What Brazil can teach America about fighting poverty
Luxury condominiums with tennis courts and swimming pools border the white sands of Rio De Janeiro’s famous Ipanema Beach. Tourists note the striking resemblance to Miami or Southern California. But looking up, away from the ocean, to the homes perched on the cliffs above Ipanema, a very different Rio comes into focus. It is the neighborhood of Rocinha, the city’s largest slum, where precarious looking shacks are stacked one on top of the other.
The dichotomy between the posh apartment buildings on the beach and the shanty towns in the hills is a visual reminder of the income inequality that plagues Rio and other Brazilian cities. Brazil has the one of the highest levels of income inequality in the world.
But the chasm between rich and poor Brazilians is narrowing, according to the World Bank. Between 2003 and 2009, the income of the country's poor grew seven times as much as the income of Brazil's rich. The World Bank also reports that during this period the Brazilian poverty rate fell from 42.7 percent of the total population to 28.8 percent. Contrast this with the United States, where more than 80 percent of income growth in the last 10 years has gone to the top 1 percent of earners. Moreover, poverty rates in the United States have remained between 14 and 15 percent of the total population for the last 50 years, according to Census data.
While several factors contribute to Brazil’s impressive feat, and much of its growth has slowed, experts say that a major component is a 10-year-old anti-poverty program called “Bolsa Familia.” The idea behind the program is that poverty can be reduced in the short and long term by regularly paying low-income families cash for meeting certain socially desirable requirements, like sending their kids to school or going for regular medical checkups.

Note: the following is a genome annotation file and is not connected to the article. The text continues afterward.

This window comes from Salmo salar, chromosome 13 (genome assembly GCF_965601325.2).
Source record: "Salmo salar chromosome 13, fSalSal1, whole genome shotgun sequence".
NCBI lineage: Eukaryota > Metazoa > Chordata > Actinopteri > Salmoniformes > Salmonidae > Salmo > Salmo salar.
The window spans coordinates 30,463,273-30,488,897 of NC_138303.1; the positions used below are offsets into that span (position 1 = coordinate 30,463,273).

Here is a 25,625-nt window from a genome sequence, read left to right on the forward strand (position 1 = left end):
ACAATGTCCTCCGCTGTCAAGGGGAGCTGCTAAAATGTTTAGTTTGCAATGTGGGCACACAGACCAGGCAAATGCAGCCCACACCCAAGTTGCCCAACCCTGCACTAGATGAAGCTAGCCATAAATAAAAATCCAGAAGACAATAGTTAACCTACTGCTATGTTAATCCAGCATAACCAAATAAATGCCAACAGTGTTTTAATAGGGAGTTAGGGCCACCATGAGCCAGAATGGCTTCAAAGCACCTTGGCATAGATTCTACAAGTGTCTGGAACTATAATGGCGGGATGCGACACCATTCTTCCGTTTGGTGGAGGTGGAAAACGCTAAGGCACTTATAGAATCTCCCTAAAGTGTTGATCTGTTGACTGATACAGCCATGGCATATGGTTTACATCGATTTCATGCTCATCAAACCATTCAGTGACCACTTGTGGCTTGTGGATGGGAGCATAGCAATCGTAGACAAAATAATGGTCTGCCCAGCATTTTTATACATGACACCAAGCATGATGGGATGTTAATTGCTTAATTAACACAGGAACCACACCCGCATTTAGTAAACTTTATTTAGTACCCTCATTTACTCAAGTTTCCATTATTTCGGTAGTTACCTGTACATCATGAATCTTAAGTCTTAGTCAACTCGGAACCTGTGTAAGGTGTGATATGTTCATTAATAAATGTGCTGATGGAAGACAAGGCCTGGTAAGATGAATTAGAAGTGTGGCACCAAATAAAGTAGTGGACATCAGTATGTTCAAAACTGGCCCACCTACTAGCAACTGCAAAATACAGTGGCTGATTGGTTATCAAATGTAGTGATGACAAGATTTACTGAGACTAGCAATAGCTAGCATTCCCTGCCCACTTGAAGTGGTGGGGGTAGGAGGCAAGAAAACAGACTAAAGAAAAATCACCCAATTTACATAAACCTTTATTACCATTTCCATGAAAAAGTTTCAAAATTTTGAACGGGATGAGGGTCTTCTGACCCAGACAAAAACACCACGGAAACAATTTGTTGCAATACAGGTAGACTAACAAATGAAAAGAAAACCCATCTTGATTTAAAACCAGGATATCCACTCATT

Brazil isn’t the only country that has had success fighting poverty with conditional cash transfer programs. Thirty-eight other countries in the developing world, including Bangladesh, Pakistan and Mexico, also use this model to improve the standard of living and job prospects for those on the lowest rungs of the economic ladder. Their success has generated interest among those concerned with poverty in America. Researchers are now experimenting with conditional cash transfers in this country. But will an anti-poverty measure from the the developing world work in an industrialized nation?
Results from Brazil
Bolsa Familia was introduced by President Luiz Inácio Lula da Silva in 2003. The program pays families a monthly stipend of $12 for each child that attends school. Participants also receive rewards for ensuring their children receive all their vaccinations by age 5.
An additional payments is made to any qualifying family below the poverty level, which in Brazil means those who earn less that $70 per month. Families living in extreme poverty, meaning their income is less than $35 per month, also receive $40 per month with no conditions.
Each month money is distributed, primarily to mothers, via a government issued debit card. The money can be withdrawn from most banks and can be used for any purpose the parent chooses. Analysis of Bolsa Familia by World Bank economists suggests that by putting money in the hands of mothers, the program contributes to women’s empowerment.
Many economists cite Bolsa Familia’s impressive returns on investment. Although the program only costs about .5 percent of GDP, it has been extremely effective at reducing poverty and economic inequality, according to analysis from the World Bank. A family living in extreme poverty more than doubles its income just from the basic benefit. Analysis of the conditional cash transfer programs by researchers at MIT’s Poverty Action Lab found that more than 70 percent of participating households spend their benefits on more and higher quality food for their families.
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